Examining Relationships Between Group Hierarchy and Racial Identity Attitudes Video

October 10, 2019

Malik Boykin, presidential diversity postdoctoral fellow at Brown University, researches intergroup relations, mentorship, prejudice and racial identity. He is working to publish a manuscript based on his dissertation, which demonstrates several psychological processes associated with endorsing negative stereotypes about Historically Black Colleges and Universities (HBCUs).


Metacognitive Awareness of Estimation Across the Lifespan

May 1, 2019

Clarissa Thompson explores awareness of whole number and fraction estimation in children and adults and how this awareness impacts their later decisions.She investigates whether confidence judgments are more strongly related to actual performance or perceived familiarity with numbers. She also will discuss the educational implications of metacognitive awareness in mathematics.


WIES Lecture | Developing and Testing Interventions to Increase Racial Equity in School Discipline

April 11, 2019

Kent McIntosh shares details of a deliberate, theory-driven line of research producing rare and promising empirical data on school interventions that reduce the disproportionality of exclusionary discipline practices directed at students of color.


WIES Lecture | Proportional Reasoning: From Symbolic Formalizations to Early Intuitions

April 3, 2019

Michelle Hurst investigates how people think about relations between quantities, including ratios, proportions and simple comparisons like “less” and “more.” She will demonstrate how people’s proportional reasoning differs across distinct kinds of representations, and contrast how younger children lacking formal knowledge of fractions rely on their intuition when considering proportion.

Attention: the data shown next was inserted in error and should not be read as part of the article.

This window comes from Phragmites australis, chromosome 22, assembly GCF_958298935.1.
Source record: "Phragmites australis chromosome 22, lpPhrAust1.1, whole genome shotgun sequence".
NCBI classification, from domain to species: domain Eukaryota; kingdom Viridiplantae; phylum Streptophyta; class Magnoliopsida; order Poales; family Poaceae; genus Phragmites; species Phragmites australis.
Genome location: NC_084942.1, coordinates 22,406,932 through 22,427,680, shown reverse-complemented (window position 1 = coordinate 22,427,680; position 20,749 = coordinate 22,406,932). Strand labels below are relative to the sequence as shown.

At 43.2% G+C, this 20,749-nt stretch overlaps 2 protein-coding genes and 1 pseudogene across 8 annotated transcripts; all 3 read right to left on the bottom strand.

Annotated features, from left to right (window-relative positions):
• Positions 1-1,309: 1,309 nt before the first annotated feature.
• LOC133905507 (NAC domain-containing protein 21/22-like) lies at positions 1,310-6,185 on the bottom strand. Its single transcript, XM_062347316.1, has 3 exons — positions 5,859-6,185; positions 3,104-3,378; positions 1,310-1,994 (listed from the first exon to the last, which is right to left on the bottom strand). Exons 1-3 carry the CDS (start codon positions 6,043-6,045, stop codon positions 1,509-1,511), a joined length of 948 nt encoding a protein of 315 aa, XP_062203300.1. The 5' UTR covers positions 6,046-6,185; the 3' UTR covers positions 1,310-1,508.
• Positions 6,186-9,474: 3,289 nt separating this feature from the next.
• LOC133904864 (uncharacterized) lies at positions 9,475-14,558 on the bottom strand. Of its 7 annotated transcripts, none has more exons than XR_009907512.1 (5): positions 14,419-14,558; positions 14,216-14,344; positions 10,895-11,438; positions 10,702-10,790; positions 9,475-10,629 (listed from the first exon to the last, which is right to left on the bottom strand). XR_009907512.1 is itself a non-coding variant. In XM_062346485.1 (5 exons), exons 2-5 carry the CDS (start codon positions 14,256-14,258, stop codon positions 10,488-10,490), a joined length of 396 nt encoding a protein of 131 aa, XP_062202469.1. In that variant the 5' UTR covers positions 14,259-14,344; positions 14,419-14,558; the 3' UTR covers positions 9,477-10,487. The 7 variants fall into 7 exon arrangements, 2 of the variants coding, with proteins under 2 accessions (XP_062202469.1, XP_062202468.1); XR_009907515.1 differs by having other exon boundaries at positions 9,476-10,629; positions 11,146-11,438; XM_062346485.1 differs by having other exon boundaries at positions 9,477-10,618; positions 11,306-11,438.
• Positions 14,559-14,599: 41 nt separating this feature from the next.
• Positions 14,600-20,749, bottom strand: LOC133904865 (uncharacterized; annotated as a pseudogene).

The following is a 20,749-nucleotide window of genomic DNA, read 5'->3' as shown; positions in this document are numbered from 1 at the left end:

WIES Lecture | Design for Social Impact: Guerilla Projections with a Graphic Witness

March 6, 2019

Learn the basics of hacking advertising as a means of social and political awareness from Adam DelMarcelle. He will discuss the first amendment and how it can be utilized to challenge the social status quo.


WIES Lecture | Optimizing the Acoustic Landscape Speakers and Singers Inhabit

February 20, 2019

Kenneth Bozeman, a researcher and master teacher of voice science and acoustic pedagogy, presents an introductory overview of the physiology and acoustics of voice. He explains how understanding the anatomical workings of voice and how the brain processes sound contribute to methods for improving use of our voice, which from birth allows us to express how we feel about what we experience.


WIES Lecture | Mutual Survival: Education Reform & Economic Change in Rural Wisconsin

February 6, 2019

This Wisconsin Ideas in Education Lecture, sponsored by the School of Education Early Career Faculty and WCER, features an exploration by Jennifer Seelig of the role of schools in community development with a focus on the intersection of educational equity and socio-spatial identities. She will share her research of a school-community relationship in Northern Wisconsin and discuss how competition-based education policies unfold in a remote rural community.


WIES Lecture | Excellent Content Teaching for Multilingual Students

October 25, 2018

Kara Mitchell Viesca’s work centers on content teaching for multilingual students. In this talk, she will discuss theoretical advancements and empirical work with important implications for research, policy and practice in content teaching, as well as teacher learning-practices that address issues of inequity and social justice for multilingual students.